[Note: re: the current Republican efforts to ding the president on rising prices at the pump, I'm with Brad Plumer. I'd probably go further and point out that domestic production, including nat gas, is way up, petroleum imports, including crude, are down, and in fact, 2011 was the first year in decades that we were actually a net exporter of petroleum products -- see figure here. So the dude's got good street cred on the production side; it's just that he doesn't control the global supply... (not to mention seasonal effects).]

    That post references Ezra Klein's post which also points out that Nate Silver could not find a direct correlation between gas prices and electoral outcomes.

So what could we possibly conclude from all of this? Well, gas prices are rising. People can see that with their own eyes at the gas pump. The reasons for the rise relate to tighter supplies and not any cutbacks in domestic production. Strike one, Fox News. The Keystone XL pipeline would not change the prices; in fact, there is very little a president or policymakers can do to control the volatility of oil prices. Finally, it may not have any impact on the outcome of the November 2012 election if historical trends are an indicator.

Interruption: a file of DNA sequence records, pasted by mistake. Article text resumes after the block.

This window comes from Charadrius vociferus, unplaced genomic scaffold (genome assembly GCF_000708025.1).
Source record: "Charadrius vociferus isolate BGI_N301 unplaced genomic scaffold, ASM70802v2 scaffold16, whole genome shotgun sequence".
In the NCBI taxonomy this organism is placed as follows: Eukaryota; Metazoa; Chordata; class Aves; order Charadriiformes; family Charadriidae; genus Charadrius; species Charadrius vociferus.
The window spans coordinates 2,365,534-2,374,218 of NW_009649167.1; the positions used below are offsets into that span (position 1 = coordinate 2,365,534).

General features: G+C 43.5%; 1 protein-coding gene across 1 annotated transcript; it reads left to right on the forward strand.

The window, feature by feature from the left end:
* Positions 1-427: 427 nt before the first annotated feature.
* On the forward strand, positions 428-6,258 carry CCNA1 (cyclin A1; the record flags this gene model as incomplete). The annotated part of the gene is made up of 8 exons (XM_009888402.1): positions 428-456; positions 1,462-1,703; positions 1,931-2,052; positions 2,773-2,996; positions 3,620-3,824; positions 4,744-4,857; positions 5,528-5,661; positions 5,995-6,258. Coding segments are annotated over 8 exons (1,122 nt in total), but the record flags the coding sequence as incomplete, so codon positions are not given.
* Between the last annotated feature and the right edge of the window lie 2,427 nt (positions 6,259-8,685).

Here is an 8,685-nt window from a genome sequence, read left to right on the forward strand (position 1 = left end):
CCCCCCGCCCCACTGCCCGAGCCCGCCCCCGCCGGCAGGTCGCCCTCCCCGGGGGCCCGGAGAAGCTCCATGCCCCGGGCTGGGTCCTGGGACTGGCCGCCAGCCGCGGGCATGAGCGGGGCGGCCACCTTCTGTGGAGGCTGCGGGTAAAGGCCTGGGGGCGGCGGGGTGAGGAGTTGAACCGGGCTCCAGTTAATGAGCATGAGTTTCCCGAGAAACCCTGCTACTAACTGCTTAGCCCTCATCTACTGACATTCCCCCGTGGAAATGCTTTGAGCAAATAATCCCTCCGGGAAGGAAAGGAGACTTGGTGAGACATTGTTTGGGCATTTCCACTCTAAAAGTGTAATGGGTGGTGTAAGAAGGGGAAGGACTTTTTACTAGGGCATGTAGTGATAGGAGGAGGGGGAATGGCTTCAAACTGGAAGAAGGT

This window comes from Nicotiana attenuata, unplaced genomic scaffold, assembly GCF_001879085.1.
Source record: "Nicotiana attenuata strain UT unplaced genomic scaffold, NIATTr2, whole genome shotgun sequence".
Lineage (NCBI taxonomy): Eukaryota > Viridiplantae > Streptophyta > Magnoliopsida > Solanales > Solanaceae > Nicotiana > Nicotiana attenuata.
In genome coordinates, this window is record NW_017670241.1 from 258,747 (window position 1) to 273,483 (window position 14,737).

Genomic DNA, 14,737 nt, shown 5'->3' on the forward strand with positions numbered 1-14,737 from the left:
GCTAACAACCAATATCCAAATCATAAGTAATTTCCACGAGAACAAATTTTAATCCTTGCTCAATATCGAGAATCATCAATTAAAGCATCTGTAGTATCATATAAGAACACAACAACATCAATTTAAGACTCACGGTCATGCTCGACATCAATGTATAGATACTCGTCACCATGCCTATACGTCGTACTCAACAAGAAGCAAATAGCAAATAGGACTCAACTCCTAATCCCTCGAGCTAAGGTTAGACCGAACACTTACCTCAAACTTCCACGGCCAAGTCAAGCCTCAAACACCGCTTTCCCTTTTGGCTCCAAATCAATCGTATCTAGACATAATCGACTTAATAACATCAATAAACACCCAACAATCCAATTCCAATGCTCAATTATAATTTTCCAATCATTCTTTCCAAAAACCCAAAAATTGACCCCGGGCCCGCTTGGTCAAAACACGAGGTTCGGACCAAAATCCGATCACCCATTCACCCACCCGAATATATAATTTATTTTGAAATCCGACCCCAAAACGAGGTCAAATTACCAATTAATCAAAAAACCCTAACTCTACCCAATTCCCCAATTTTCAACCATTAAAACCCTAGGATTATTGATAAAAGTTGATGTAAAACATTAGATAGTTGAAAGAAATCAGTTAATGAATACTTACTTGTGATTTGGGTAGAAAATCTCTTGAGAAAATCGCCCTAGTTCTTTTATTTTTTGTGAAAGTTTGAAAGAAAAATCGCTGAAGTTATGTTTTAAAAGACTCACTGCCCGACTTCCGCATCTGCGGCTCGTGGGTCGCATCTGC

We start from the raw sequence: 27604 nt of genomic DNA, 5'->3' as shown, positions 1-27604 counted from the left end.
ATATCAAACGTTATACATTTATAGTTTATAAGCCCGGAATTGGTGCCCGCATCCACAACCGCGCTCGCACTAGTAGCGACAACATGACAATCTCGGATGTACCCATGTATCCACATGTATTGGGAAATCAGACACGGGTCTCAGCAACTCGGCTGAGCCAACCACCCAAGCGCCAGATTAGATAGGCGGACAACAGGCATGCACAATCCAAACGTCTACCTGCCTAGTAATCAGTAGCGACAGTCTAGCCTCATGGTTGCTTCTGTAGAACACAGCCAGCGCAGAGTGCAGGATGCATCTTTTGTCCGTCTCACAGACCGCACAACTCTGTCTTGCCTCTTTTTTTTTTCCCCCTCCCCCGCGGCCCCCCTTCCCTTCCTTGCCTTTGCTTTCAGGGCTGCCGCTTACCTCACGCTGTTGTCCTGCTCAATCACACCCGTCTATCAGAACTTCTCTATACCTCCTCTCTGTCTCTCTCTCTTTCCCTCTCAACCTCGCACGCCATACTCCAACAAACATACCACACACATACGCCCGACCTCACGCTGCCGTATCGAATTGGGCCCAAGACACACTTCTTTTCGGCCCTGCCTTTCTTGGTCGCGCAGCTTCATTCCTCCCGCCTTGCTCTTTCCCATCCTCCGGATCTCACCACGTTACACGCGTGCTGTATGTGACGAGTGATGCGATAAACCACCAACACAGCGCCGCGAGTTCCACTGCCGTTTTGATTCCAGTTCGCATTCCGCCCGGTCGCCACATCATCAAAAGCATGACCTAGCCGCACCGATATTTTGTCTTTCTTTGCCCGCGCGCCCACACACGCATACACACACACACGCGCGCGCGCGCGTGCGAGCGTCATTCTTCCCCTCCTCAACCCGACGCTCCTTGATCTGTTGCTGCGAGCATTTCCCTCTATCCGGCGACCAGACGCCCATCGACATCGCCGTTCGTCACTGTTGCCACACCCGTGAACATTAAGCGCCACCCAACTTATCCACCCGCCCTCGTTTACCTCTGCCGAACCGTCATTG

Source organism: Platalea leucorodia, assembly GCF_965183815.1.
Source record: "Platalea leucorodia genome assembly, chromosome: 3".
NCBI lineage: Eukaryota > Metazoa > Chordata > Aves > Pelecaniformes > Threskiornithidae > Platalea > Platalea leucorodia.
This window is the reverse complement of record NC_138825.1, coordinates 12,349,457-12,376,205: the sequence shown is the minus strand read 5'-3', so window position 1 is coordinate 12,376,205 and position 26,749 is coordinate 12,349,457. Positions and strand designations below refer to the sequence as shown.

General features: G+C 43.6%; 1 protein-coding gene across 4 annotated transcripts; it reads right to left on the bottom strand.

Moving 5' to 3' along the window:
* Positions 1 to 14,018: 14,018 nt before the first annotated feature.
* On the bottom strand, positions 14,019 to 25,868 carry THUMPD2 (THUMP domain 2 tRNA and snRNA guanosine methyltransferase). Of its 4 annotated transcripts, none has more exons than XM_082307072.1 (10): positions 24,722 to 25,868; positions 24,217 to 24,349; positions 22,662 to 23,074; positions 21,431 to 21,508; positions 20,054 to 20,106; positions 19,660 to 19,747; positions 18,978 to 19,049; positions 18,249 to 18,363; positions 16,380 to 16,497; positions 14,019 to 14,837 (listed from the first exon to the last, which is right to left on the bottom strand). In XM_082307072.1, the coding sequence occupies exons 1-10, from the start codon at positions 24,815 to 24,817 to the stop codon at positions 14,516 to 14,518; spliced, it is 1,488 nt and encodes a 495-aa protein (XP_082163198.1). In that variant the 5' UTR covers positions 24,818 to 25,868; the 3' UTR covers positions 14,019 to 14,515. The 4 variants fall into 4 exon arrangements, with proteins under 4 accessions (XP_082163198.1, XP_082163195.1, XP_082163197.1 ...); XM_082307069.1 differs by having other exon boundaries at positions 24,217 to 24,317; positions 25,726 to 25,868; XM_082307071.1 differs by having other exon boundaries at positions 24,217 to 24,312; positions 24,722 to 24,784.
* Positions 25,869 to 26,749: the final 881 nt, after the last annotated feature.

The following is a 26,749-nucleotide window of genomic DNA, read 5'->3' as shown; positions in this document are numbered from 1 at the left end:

All of these conclusions contradict the Fox News conclusions, which are as follows: President Obama actually wants gas prices to go up to $5.00 in an election year, he intentionally slowed production in order to cause diminished supply, and hammering him with the fact of higher gas prices is a sure-fire way for Republicans to win in November.

Hence, the Fox Effect. Just for fun, go hang out in a hotel bar where Fox News is on and ask a few people what they think about how expensive gas is, and whose fault it is. You'll be able to pick out the hardcore Fox Watchers from the casual ones right away.

As for "The Fox Effect", the book? Highly recommend it both as a reference source, a memory refresher, and something to suggest to friends and family who really, really miss Glenn Beck. There's lots of pages devoted to his madness in the book. By the time you're done reading it, you'll be able to identify the Fox Effect too, and point it out before the lie magically becomes fact.